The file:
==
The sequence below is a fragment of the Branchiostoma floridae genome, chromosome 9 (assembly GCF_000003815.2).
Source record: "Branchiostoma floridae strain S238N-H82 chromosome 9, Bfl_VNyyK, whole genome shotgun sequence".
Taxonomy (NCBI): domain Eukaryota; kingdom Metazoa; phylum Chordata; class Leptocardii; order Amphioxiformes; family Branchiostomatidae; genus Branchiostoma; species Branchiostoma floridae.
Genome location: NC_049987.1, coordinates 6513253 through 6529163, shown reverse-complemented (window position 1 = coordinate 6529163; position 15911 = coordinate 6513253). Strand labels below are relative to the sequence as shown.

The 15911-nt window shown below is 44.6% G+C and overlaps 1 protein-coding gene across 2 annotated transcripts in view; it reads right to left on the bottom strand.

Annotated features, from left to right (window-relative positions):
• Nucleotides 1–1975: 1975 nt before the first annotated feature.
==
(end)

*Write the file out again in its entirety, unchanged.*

The sequence below is a fragment of the Branchiostoma floridae genome, chromosome 9 (assembly GCF_000003815.2).
Source record: "Branchiostoma floridae strain S238N-H82 chromosome 9, Bfl_VNyyK, whole genome shotgun sequence".
Taxonomy (NCBI): domain Eukaryota; kingdom Metazoa; phylum Chordata; class Leptocardii; order Amphioxiformes; family Branchiostomatidae; genus Branchiostoma; species Branchiostoma floridae.
Genome location: NC_049987.1, coordinates 6513253 through 6529163, shown reverse-complemented (window position 1 = coordinate 6529163; position 15911 = coordinate 6513253). Strand labels below are relative to the sequence as shown.

The 15911-nt window shown below is 44.6% G+C and overlaps 1 protein-coding gene across 2 annotated transcripts in view; it reads right to left on the bottom strand.

Annotated features, from left to right (window-relative positions):
• Nucleotides 1–1975: 1975 nt before the first annotated feature.